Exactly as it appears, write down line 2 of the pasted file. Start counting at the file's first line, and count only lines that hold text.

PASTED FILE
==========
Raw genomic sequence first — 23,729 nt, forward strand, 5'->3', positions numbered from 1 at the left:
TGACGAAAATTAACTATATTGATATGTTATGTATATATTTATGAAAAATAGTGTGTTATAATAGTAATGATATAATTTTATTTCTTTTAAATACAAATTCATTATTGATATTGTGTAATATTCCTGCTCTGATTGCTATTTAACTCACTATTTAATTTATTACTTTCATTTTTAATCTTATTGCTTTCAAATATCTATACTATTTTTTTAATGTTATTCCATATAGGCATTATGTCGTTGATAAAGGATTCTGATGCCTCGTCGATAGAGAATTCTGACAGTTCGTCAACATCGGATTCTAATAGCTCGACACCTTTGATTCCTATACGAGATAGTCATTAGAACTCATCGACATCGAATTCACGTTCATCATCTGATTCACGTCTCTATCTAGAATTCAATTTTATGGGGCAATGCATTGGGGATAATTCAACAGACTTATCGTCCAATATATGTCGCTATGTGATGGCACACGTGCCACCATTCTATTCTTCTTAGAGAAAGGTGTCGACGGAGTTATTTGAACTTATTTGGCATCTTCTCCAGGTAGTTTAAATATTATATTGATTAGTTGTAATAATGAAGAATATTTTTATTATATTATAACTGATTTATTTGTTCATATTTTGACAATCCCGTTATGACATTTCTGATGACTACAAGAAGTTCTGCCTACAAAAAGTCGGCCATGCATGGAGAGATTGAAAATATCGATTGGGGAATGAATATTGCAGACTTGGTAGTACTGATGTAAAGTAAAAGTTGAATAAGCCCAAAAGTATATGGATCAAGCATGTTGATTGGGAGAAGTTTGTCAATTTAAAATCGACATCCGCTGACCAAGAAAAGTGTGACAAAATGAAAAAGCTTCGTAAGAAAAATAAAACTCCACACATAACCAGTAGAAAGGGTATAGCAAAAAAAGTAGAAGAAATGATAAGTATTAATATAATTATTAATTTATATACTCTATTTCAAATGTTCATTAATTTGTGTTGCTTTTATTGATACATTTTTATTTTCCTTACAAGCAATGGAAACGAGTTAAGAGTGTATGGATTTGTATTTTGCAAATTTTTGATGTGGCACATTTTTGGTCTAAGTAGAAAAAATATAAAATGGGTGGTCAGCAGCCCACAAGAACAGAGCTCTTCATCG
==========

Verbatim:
TGACGAAAATTAACTATATTGATATGTTATGTATATATTTATGAAAAATAGTGTGTTATAATAGTAATGATATAATTTTATTTCTTTTAAATACAAATTCATTATTGATATTGTGTAATATTCCTGCTCTGATTGCTATTTAACTCACTATTTAATTTATTACTTTCATTTTTAATCTTATTGCTTTCAAATATCTATACTATTTTTTTAATGTTATTCCATATAGGCATTATGTCGTTGATAAAGGATTCTGATGCCTCGTCGATAGAGAATTCTGACAGTTCGTCAACATCGGATTCTAATAGCTCGACACCTTTGATTCCTATACGAGATAGTCATTAGAACTCATCGACATCGAATTCACGTTCATCATCTGATTCACGTCTCTATCTAGAATTCAATTTTATGGGGCAATGCATTGGGGATAATTCAACAGACTTATCGTCCAATATATGTCGCTATGTGATGGCACACGTGCCACCATTCTATTCTTCTTAGAGAAAGGTGTCGACGGAGTTATTTGAACTTATTTGGCATCTTCTCCAGGTAGTTTAAATATTATATTGATTAGTTGTAATAATGAAGAATATTTTTATTATATTATAACTGATTTATTTGTTCATATTTTGACAATCCCGTTATGACATTTCTGATGACTACAAGAAGTTCTGCCTACAAAAAGTCGGCCATGCATGGAGAGATTGAAAATATCGATTGGGGAATGAATATTGCAGACTTGGTAGTACTGATGTAAAGTAAAAGTTGAATAAGCCCAAAAGTATATGGATCAAGCATGTTGATTGGGAGAAGTTTGTCAATTTAAAATCGACATCCGCTGACCAAGAAAAGTGTGACAAAATGAAAAAGCTTCGTAAGAAAAATAAAACTCCACACATAACCAGTAGAAAGGGTATAGCAAAAAAAGTAGAAGAAATGATAAGTATTAATATAATTATTAATTTATATACTCTATTTCAAATGTTCATTAATTTGTGTTGCTTTTATTGATACATTTTTATTTTCCTTACAAGCAATGGAAACGAGTTAAGAGTGTATGGATTTGTATTTTGCAAATTTTTGATGTGGCACATTTTTGGTCTAAGTAGAAAAAATATAAAATGGGTGGTCAGCAGCCCACAAGAACAGAGCTCTTCATCG